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Early behavioural enrichment in the form of handling renders mouse pups unresponsive to anxiolytic drugs and increases NGF levels in the hippocampus

Behavioural Brain Research
Publication Date
DOI: 10.1016/j.bbr.2006.12.018
  • Epigenetic Factors
  • Animal Models
  • Maternal Behaviour
  • Ultrasonic Vocalizations
  • Benzodiazepines
  • Anxiety
  • Neurotrophins
  • Mice
  • Biology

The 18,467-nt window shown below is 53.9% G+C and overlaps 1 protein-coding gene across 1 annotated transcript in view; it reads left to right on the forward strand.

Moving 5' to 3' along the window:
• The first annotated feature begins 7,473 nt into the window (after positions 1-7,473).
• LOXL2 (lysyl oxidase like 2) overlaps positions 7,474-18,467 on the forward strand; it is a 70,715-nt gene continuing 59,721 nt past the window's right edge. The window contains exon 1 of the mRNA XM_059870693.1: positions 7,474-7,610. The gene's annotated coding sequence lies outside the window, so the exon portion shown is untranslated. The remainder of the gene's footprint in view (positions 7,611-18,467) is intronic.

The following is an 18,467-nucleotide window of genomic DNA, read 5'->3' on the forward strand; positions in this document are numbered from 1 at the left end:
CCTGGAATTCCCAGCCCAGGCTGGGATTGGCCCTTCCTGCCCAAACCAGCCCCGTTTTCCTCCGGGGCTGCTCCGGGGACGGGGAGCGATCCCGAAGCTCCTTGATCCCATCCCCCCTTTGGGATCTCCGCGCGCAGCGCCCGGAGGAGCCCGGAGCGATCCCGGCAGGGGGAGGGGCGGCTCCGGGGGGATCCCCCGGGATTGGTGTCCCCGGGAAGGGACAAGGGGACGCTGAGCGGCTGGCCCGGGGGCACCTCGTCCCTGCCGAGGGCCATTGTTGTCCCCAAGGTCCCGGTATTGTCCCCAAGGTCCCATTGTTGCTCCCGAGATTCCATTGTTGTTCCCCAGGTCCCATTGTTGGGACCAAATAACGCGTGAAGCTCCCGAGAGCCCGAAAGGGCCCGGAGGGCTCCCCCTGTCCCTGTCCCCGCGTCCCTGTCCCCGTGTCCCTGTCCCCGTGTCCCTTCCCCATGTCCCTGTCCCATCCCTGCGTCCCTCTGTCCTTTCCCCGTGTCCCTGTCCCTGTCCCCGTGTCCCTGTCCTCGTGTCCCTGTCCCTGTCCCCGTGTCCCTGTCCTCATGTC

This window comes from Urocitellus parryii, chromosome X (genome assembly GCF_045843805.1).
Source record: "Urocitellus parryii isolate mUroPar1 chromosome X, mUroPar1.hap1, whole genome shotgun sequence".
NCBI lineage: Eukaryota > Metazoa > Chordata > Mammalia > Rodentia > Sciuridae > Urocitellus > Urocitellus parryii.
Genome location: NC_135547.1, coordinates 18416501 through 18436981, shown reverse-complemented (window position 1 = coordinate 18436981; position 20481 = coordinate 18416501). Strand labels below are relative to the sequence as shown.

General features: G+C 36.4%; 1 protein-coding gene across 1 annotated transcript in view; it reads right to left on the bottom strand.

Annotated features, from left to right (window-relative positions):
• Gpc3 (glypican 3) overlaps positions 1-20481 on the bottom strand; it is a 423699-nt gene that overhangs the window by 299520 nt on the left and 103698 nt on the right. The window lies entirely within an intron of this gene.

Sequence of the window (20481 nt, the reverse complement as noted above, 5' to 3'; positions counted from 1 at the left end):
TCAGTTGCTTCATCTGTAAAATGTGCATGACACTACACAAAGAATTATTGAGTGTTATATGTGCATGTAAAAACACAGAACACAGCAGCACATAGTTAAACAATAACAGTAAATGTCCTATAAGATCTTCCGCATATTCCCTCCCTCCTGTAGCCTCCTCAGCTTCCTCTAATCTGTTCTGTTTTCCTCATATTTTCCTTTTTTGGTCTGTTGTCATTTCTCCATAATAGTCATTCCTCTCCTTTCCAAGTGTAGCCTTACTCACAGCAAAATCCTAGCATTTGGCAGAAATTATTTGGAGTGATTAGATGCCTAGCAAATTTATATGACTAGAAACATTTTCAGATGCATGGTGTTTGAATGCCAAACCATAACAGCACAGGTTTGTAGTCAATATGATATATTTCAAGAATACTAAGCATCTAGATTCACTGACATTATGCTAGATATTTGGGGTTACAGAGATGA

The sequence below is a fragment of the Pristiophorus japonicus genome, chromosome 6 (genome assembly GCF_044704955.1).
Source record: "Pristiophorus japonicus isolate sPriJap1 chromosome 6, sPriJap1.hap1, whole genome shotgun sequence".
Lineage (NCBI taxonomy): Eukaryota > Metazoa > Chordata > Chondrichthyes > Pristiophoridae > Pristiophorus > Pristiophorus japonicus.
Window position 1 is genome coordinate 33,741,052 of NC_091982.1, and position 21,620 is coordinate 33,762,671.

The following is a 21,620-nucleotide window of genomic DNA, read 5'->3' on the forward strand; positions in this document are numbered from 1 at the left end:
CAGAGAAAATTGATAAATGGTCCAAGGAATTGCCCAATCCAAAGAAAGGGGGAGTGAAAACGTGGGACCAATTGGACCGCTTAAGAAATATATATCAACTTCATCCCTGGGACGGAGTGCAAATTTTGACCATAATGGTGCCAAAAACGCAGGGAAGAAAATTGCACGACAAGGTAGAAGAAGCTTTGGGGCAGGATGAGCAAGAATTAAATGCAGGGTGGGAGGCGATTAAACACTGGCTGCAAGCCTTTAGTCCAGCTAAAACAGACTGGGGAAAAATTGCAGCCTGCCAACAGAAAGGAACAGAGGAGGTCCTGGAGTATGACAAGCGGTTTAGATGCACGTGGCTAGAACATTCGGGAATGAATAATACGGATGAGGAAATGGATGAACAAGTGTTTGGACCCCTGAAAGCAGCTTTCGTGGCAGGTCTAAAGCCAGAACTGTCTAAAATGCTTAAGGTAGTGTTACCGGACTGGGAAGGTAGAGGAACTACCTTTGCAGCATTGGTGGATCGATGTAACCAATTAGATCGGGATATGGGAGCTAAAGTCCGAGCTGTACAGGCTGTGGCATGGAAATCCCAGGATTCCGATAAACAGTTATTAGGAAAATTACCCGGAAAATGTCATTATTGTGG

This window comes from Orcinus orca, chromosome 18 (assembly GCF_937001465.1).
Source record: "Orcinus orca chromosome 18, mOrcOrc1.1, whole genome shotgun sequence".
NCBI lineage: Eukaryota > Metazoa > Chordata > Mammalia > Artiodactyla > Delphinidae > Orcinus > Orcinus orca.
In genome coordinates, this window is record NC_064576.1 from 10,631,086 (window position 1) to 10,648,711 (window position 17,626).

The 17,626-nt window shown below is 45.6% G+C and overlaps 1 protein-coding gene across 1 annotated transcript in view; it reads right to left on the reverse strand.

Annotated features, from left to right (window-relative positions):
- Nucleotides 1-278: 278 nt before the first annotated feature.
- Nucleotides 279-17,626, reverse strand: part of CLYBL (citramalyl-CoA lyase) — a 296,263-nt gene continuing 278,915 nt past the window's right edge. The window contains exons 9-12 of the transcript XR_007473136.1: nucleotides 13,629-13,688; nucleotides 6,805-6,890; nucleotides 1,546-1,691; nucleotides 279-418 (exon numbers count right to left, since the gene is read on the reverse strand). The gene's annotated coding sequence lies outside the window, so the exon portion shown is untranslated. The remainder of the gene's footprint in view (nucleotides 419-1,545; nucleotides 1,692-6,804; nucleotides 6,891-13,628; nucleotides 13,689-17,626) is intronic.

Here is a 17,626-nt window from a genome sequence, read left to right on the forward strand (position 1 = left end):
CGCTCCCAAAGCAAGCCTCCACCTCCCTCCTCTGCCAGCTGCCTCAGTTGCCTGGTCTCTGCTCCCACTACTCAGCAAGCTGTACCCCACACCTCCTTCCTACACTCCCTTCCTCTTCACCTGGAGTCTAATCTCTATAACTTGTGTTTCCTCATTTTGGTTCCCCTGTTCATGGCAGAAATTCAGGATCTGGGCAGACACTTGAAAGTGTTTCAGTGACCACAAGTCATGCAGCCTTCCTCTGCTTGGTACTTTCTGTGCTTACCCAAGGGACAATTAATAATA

Abstract Early life experiences, such as early handling, can influence neural development of rodents leading to changes in physiological and behavioural reactivity to stress. These effects are likely to be mediated by changes in maternal behaviour. This study analyzed the effects of different manipulations of the rearing environment on maternal behaviour and the behavioural and physiological response to mild challenges in CD-1 mouse pups early during development. Litters underwent either 15 min of neonatal handling (H) or were exposed briefly to an unfamiliar male intruder from postnatal (PND) days 2 to 14 (MI). Both groups were compared with litters which were not manipulated (NH). Compared to NH subjects, licking behaviour in the MI group was increased only on the first day of introduction of the male intruder, while the H group showed an increase in maternal behaviour on PND 10. On PND 8, pups ultrasonic vocalizations were recorded upon treatment with an axiolytic drug (chlordiazepoxide 0, 2, or 7.5 mg/kg). Results indicate that, although there were no differences among the groups when mice were injected with vehicle, handled subjects did not reduce their calling rate following drug administration, in contrast to the NH and MI groups. Following maternal separation and novelty exposure on PND 9, levels of hippocampal NGF increased significantly only in the H group. These data suggest that active pup manipulations in the form of handling favour behavioural and neural plasticity resulting in the maintenance of a high level of arousal and in increased neurotrophin levels in response to an acute manipulation. Changes in hippocampal levels of NGF might be involved in the appraisal of subtle changes in the early social environment.

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